# Turning my Coworker's Chihuahua into a Bear

## Demo of Few-Shot Unsupervised Image-to-Image Translation

I read a recent paper that combined two of my favorite topics: conditional generative models, and dogs.

### Unconditional and Conditional Generative models

Sophisticated generative models have been in use for many years now. Ever since the creation of generative adversarial networks (GANs), synthesizing complex outputs (such as images from probability distributions has gotten more and more sophisticated)

These results are pretty impressive, but generative models are far from a solved problem. It’s important to make two distinctions within the space of generative models: Conditional and unconditional generative models.

Unconditional models take samples from a probability distribution $p(x)$. The GANs that generate faces like the ones above are essentially complex versions of this. Unconditional GANs for tasks like face-generation are sophisticated enough for sites like https://thispersondoesnotexist.com/ to exist.

Conditional Models take this a step further. Conditional models sample from a probability distribution $p(y|x)$, that’s dependent on multiple types of input, not just a noise generator. A conditional GAN needs to be able to respond more to complex inputs beyond just tuning simple parameters. For example, a conditional model for a GANs may be trained to take in an audio signal, and transform it by denoising.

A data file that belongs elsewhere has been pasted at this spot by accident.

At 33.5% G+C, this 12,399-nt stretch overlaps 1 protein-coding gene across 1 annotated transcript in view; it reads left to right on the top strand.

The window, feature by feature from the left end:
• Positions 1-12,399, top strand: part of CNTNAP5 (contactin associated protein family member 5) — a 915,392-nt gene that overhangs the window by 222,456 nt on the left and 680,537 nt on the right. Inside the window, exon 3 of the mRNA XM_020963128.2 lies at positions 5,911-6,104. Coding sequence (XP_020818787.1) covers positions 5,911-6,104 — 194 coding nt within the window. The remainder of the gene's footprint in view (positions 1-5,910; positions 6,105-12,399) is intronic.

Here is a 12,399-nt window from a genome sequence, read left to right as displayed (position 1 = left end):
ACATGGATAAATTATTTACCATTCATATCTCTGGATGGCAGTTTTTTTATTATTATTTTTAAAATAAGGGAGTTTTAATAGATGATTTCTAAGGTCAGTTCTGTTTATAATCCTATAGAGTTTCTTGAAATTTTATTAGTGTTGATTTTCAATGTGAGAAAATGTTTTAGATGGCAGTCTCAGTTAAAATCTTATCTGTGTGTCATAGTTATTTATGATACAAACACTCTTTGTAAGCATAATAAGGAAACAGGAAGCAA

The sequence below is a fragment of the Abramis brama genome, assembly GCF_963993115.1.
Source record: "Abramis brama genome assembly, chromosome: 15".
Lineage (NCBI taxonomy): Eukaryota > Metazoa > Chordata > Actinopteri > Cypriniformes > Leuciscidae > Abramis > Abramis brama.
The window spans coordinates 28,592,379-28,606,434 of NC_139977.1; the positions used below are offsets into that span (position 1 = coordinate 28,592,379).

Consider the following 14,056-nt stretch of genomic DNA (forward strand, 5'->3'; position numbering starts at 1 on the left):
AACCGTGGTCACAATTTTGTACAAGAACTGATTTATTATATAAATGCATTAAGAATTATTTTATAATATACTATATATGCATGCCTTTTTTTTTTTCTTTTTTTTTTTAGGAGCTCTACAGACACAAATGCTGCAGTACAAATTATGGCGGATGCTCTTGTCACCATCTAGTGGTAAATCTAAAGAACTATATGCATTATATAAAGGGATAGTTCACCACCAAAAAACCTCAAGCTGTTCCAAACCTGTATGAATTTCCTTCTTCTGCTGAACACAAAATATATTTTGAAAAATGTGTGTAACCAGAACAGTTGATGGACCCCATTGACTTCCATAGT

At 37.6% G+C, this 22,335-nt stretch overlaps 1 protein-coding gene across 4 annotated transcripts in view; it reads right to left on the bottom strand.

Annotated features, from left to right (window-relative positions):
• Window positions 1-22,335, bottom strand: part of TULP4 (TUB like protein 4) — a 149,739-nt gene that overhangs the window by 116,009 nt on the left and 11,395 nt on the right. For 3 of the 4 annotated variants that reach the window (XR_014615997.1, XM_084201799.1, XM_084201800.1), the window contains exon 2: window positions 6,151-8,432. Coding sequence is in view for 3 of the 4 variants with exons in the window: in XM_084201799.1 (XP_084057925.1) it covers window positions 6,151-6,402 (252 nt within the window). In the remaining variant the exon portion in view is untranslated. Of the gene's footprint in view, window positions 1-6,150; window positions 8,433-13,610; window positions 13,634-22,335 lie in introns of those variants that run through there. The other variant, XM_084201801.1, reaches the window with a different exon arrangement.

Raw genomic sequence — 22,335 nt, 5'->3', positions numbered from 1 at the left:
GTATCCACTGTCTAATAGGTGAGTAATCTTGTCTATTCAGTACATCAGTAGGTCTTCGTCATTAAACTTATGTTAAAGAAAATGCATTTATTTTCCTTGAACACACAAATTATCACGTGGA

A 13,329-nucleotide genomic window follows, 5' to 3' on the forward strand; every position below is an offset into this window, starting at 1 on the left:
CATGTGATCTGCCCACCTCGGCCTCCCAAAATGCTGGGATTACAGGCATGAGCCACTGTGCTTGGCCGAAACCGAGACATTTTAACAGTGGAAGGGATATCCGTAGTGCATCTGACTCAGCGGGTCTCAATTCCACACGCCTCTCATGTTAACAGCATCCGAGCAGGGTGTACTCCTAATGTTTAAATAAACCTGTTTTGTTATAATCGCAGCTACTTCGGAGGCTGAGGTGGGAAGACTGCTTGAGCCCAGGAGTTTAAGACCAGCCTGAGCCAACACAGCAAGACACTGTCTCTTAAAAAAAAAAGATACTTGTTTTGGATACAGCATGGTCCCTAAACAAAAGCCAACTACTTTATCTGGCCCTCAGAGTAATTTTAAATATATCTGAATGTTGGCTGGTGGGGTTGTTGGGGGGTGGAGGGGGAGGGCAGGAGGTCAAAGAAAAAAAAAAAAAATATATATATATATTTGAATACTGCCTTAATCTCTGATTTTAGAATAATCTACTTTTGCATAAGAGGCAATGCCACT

### Image Translation

Another hot field of study in conditional generative models is image translation. Image translation describes the process of taking an arbitrary picture translating it into an analog of the original. A good example would be if we have a standing lion as an input, we could request an output image representing the exact same lion lying down. Most humans would have no trouble visualizing this (and some can even draw such a scene with high fidelity unassisted).

There are plenty of other applications that are made possible with this. For example, we can take a photograph of a daytime scene and translate it to nighttime. We can go from Google maps to sattelite images complete with terrain, from videogames to reality, and much more.

### Few shot learning

Most of these methods have an annoying limitation: they require a ton of training data. In other words, these neural-network-based models need to see at least a few thousand images in all of the various classes before they are capable of meaningfully translating between them. Humans seem to generally be able to do this kind of mental image translation with much fewer examples. While some congnitive scientists would argue that humans also rely on a ton of training data (by the age of 16, we’ve experienced about 504,911,232 seconds of high-resolution, high-fidelity training data), most machine learning developers and researchers don’t have the luxury of giving that to every single model.

The dream of everyone working in few-shot classification would be to have an algorithm that can look at very few images, obtain representative knowledge from them, and adequately generalize that knowledge .